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Better Luck Tomorrow [DVD] [2003] [Region 1] [US Import] [NTSC]

Parry Shen , Jason Tobin , Justin Lin    Suitable for 15 years and over   DVD
4.3 out of 5 stars  See all reviews (3 customer reviews)
Price: 17.95
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Region 1 encoding (requires a North American or multi-region DVD player and NTSC compatible TV. More about DVD formats.)

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Frequently Bought Together

Better Luck Tomorrow [DVD] [2003] [Region 1] [US Import] [NTSC] + Undoing [DVD] [2006]
Price For Both: 20.75

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  • Undoing [DVD] [2006] 2.80

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Product details

  • Actors: Parry Shen, Jason Tobin, Sung Kang, Shirley Anderson, Nanette Matoba
  • Directors: Justin Lin
  • Writers: Justin Lin, Ernesto Foronda, Fabian Marquez
  • Producers: Ernesto Foronda, Gustavo Spoliansky, Joan Huang, Julie Asato
  • Format: Closed-captioned, Colour, Dolby, DVD-Video, NTSC, Widescreen
  • Language: English
  • Subtitles: English
  • Region: Region 1 (US and Canada DVD formats.)
  • Aspect Ratio: 16:9 - 1.85:1
  • Number of discs: 1
  • Classification: 15
  • Studio: Paramount
  • DVD Release Date: 30 Sep 2003
  • Run Time: 101 minutes
  • Average Customer Review: 4.3 out of 5 stars  See all reviews (3 customer reviews)
  • ASIN: B0000AI424
  • Amazon Bestsellers Rank: 133,595 in DVD & Blu-ray (See Top 100 in DVD & Blu-ray)

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4.3 out of 5 stars
Most Helpful Customer Reviews
3 of 3 people found the following review helpful
4.0 out of 5 stars A Great Movie that Takes Real Risks 9 Jan 2004
Format:DVD
"Better Luck Tomorrow" is a clever and disturbing film that is disguised as something upbeat and bright, only to hide dark and troubled layers within. It's for sure a film that takes you by surprise by giving you something you'd never expect from the looks of it. This is probably one of the film's strongest strengths.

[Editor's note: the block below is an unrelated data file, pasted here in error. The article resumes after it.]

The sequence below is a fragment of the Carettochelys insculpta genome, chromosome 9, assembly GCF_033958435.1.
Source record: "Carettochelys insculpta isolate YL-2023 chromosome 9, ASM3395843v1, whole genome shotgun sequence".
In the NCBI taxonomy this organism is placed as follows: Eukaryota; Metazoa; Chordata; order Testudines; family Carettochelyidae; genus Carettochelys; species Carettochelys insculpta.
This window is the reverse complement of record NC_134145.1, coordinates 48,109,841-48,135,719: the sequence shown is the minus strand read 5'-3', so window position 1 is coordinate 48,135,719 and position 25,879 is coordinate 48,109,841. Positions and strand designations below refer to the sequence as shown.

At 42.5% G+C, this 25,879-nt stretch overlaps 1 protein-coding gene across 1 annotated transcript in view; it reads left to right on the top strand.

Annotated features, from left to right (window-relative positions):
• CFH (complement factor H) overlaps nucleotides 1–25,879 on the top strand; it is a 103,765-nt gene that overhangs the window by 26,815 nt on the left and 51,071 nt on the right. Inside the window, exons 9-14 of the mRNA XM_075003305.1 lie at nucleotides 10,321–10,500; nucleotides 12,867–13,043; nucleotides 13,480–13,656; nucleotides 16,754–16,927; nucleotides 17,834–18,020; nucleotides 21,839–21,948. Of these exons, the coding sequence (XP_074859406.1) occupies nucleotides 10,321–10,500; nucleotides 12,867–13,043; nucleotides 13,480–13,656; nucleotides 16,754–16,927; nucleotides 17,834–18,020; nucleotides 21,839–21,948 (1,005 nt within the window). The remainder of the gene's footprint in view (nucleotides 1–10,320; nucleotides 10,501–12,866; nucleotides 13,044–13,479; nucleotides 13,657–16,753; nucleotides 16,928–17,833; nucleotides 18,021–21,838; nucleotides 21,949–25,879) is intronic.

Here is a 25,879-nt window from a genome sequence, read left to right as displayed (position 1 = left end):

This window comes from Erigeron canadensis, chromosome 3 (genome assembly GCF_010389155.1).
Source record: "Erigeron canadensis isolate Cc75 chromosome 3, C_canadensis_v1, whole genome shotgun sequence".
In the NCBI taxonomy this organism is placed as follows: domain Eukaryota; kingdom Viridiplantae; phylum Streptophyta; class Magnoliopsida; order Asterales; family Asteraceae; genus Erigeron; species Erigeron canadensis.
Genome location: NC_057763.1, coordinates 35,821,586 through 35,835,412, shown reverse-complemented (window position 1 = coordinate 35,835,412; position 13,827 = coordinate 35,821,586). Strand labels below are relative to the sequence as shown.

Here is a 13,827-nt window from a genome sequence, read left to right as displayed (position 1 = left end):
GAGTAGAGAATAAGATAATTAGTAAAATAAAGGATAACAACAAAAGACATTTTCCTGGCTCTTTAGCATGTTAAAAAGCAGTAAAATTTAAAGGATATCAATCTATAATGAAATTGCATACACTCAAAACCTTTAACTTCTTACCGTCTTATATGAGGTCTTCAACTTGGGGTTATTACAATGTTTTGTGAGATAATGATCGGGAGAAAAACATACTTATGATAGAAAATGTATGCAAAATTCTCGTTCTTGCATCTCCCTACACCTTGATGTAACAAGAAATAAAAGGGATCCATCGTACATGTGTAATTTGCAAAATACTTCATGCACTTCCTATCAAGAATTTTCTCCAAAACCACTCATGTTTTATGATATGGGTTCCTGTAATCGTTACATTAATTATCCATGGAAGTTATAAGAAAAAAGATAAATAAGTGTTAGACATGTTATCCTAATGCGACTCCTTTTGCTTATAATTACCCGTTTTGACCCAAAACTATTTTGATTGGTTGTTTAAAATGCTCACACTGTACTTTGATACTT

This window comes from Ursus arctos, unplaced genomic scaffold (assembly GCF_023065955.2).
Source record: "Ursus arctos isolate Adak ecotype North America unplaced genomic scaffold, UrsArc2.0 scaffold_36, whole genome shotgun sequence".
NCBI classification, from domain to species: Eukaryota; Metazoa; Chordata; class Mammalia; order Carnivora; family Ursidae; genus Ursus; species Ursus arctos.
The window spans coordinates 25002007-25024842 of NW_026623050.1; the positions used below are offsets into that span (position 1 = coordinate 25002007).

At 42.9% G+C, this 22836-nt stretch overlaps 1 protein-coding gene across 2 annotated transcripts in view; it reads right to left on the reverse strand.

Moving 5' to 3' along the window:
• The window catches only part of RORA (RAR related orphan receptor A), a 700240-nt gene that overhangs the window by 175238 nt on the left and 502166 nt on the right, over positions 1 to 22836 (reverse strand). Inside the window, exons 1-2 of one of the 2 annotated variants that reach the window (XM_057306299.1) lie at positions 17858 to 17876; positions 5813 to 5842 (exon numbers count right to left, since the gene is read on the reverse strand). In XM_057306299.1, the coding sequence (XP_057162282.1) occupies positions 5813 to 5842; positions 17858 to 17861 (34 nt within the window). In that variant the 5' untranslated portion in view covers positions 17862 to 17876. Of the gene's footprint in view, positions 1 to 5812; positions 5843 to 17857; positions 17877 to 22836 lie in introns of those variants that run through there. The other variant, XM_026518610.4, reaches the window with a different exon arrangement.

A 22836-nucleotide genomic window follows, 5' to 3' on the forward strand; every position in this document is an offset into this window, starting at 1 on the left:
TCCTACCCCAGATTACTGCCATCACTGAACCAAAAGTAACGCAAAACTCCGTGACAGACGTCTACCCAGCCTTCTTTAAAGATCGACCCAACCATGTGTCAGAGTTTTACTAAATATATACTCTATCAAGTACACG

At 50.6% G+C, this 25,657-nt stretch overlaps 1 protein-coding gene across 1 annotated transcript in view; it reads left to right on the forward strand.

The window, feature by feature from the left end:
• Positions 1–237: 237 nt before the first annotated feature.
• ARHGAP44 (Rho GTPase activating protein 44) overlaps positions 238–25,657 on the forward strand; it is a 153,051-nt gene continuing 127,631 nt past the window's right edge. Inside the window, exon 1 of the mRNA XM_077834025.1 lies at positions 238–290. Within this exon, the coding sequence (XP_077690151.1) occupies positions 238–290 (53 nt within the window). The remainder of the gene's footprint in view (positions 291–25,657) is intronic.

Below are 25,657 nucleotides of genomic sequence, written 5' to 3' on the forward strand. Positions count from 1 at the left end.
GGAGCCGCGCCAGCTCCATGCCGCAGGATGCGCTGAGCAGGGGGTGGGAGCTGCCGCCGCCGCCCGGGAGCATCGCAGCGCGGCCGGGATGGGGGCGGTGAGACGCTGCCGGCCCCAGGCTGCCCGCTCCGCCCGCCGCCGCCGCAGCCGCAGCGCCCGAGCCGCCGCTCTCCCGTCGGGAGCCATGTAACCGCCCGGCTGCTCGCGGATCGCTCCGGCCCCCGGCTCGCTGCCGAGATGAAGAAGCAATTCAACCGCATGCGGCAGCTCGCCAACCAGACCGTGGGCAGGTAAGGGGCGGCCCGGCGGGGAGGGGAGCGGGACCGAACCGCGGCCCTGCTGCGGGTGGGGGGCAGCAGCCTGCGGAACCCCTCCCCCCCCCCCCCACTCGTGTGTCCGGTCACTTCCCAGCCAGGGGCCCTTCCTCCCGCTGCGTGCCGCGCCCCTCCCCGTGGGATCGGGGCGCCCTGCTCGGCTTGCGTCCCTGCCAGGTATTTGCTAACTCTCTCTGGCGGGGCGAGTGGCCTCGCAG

Ben Manibag appears to be your average overachiever; a bright kid that gets good marks in school and has a steady job. He appears to be every parents' dream. However, Ben and his friends are living double lives as they play dirty outside of school. Always committing some sort of petty crime, it is only a matter of time that Ben and his friends become greedy and start taking more risks and performing dangerous crimes. The appearances of being "bright and perfect students" gives them the freedom to do almost anything they wish without being examined under a microscope, and with your typical "model student" stereotypes to keep their darker sides hidden. Of course, everything that has a beginning has an end. It's just a question of when the downward spiral begins and how deep they fall into the rabbit hole with no option of turning back.
For a low-budget movie, it does not look nor feel like one. In fact, it feels and looks like a film made by professionals. The directing and editing styles are slightly reminiscent of "Requiem for a Dream," but still add an original and fresh element to the film. The story presented to us is thought-provoking, disturbing, scary and authentic. Very much like Ben and his friends, the movie is disguised as something normal with a darker side that is not clear right from the word "go," but ever so increases little by little as the film progresses.
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2 of 2 people found the following review helpful
By C. O. DeRiemer HALL OF FAME TOP 500 REVIEWER
Format:DVD
It's a hot Southern California afternoon. Two high school students, smart, from affluent families, are sitting in lawn chairs in the back yard of a home. They are Ben Manibag (Parry Shen) and his best friend, Virgil Hu (Jason Tobin). A cell phone rings. Ben checks and it's not his. Virgil looks at his phone; it's not his. The phone keeps ringing and the two look at each with increasing panic. They run to a section of the backyard and press their ears to the dirt. Then they begin frantically digging with their hands. The ringing cell phone is on the body of someone they and two other friends had recently killed and buried.

"It started with a pack of baseball cards," says Ben in flashback. "Then it snowballed. I guess it just felt good to do things I couldn't put on my college application. Besides, it was suburbia. We didn't have anything better to do. Our straight A's were our alibis, our passports to freedom. Going to a study group would get us out of the house until 4 in the morning. As long as our grades were there, we were trusted. We had it all. Well, almost." From trading in cheat sheets the four moved into whatever scams paid well and provided thrills, then into drug dealing. And they worked hard to get all A's, to list carefully considered volunteer community activities on their college applications, to have perfect scores on their SATs. They drifted further into the moral vacuum that led to the murder of another student, just as affluent and bored as they are.

I don't want to leave the impression that this is one more movie about teen-age angst.
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5.0 out of 5 stars great. as described. lots of fun 7 Mar 2013